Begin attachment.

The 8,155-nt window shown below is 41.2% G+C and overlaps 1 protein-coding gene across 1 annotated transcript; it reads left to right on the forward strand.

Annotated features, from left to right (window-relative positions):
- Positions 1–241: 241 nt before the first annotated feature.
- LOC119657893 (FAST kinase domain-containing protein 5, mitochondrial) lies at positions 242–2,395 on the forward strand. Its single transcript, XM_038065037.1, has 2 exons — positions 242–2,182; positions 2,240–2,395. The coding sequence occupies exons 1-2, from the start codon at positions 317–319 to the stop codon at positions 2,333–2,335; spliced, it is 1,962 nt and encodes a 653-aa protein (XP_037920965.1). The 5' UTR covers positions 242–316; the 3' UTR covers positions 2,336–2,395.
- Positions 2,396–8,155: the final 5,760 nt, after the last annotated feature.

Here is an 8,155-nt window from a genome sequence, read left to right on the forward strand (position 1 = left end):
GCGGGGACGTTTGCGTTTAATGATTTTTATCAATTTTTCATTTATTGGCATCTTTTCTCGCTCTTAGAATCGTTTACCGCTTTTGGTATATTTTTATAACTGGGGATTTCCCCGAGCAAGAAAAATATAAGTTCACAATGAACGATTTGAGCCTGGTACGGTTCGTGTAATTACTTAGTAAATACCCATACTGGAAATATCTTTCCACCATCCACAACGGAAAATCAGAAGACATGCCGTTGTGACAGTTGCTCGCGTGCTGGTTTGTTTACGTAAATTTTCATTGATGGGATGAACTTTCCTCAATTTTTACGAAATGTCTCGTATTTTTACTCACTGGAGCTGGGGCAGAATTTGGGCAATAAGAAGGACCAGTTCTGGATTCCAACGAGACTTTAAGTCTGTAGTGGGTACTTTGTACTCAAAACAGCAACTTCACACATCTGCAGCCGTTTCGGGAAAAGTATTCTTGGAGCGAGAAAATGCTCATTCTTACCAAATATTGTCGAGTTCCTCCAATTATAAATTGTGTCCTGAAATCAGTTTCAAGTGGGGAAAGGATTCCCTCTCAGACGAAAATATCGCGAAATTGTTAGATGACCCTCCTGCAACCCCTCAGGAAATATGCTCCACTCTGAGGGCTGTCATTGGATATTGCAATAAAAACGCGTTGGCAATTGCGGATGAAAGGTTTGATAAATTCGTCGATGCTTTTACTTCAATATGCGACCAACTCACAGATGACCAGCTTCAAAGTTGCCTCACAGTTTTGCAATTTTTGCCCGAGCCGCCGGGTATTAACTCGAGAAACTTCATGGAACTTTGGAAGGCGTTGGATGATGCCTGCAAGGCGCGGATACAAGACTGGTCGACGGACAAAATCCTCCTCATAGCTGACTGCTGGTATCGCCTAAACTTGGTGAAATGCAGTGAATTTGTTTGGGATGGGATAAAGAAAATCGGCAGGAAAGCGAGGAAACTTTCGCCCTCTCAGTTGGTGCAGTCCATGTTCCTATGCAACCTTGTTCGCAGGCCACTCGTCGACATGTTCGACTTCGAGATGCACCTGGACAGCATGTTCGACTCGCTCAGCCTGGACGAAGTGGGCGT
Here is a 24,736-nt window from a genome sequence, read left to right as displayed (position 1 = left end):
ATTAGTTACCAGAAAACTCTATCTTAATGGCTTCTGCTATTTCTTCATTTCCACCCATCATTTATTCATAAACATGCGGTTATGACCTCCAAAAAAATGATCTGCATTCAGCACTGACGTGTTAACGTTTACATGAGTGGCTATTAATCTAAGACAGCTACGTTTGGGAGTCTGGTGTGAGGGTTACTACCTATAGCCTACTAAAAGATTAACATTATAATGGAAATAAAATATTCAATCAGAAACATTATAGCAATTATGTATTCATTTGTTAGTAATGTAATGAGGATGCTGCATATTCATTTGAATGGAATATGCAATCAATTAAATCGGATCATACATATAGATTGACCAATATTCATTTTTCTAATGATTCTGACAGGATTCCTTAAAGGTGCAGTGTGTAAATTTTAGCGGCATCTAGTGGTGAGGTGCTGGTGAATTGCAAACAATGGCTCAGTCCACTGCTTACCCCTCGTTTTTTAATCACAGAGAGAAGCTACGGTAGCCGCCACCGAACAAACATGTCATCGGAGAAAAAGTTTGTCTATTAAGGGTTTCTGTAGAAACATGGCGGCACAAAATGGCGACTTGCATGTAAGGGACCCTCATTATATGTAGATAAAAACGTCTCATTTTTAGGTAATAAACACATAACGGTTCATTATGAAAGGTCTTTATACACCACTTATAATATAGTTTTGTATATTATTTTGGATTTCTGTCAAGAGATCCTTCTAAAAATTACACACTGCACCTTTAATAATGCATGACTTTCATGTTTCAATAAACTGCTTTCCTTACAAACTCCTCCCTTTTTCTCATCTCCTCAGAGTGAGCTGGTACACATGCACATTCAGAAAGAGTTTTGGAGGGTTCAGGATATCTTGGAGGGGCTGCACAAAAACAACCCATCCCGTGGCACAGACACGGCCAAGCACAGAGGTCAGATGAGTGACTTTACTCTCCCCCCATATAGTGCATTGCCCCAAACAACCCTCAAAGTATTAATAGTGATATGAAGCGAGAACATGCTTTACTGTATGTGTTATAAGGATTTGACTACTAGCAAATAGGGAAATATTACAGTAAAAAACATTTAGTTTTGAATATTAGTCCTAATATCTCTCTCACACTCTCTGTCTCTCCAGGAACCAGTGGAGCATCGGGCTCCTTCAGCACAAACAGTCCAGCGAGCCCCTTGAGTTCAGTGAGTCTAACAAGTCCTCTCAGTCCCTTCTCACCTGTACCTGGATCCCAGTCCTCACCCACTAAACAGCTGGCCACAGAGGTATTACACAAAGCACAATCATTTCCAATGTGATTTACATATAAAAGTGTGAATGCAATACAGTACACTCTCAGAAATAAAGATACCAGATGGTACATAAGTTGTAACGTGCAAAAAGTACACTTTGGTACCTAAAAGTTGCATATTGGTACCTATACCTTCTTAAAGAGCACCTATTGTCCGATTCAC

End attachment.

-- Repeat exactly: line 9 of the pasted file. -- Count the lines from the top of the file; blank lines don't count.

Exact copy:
ATTAGTTACCAGAAAACTCTATCTTAATGGCTTCTGCTATTTCTTCATTTCCACCCATCATTTATTCATAAACATGCGGTTATGACCTCCAAAAAAATGATCTGCATTCAGCACTGACGTGTTAACGTTTACATGAGTGGCTATTAATCTAAGACAGCTACGTTTGGGAGTCTGGTGTGAGGGTTACTACCTATAGCCTACTAAAAGATTAACATTATAATGGAAATAAAATATTCAATCAGAAACATTATAGCAATTATGTATTCATTTGTTAGTAATGTAATGAGGATGCTGCATATTCATTTGAATGGAATATGCAATCAATTAAATCGGATCATACATATAGATTGACCAATATTCATTTTTCTAATGATTCTGACAGGATTCCTTAAAGGTGCAGTGTGTAAATTTTAGCGGCATCTAGTGGTGAGGTGCTGGTGAATTGCAAACAATGGCTCAGTCCACTGCTTACCCCTCGTTTTTTAATCACAGAGAGAAGCTACGGTAGCCGCCACCGAACAAACATGTCATCGGAGAAAAAGTTTGTCTATTAAGGGTTTCTGTAGAAACATGGCGGCACAAAATGGCGACTTGCATGTAAGGGACCCTCATTATATGTAGATAAAAACGTCTCATTTTTAGGTAATAAACACATAACGGTTCATTATGAAAGGTCTTTATACACCACTTATAATATAGTTTTGTATATTATTTTGGATTTCTGTCAAGAGATCCTTCTAAAAATTACACACTGCACCTTTAATAATGCATGACTTTCATGTTTCAATAAACTGCTTTCCTTACAAACTCCTCCCTTTTTCTCATCTCCTCAGAGTGAGCTGGTACACATGCACATTCAGAAAGAGTTTTGGAGGGTTCAGGATATCTTGGAGGGGCTGCACAAAAACAACCCATCCCGTGGCACAGACACGGCCAAGCACAGAGGTCAGATGAGTGACTTTACTCTCCCCCCATATAGTGCATTGCCCCAAACAACCCTCAAAGTATTAATAGTGATATGAAGCGAGAACATGCTTTACTGTATGTGTTATAAGGATTTGACTACTAGCAAATAGGGAAATATTACAGTAAAAAACATTTAGTTTTGAATATTAGTCCTAATATCTCTCTCACACTCTCTGTCTCTCCAGGAACCAGTGGAGCATCGGGCTCCTTCAGCACAAACAGTCCAGCGAGCCCCTTGAGTTCAGTGAGTCTAACAAGTCCTCTCAGTCCCTTCTCACCTGTACCTGGATCCCAGTCCTCACCCACTAAACAGCTGGCCACAGAGGTATTACACAAAGCACAATCATTTCCAATGTGATTTACATATAAAAGTGTGAATGCAATACAGTACACTCTCAGAAATAAAGATACCAGATGGTACATAAGTTGTAACGTGCAAAAAGTACACTTTGGTACCTAAAAGTTGCATATTGGTACCTATACCTTCTTAAAGAGCACCTATTGTCCGATTCAC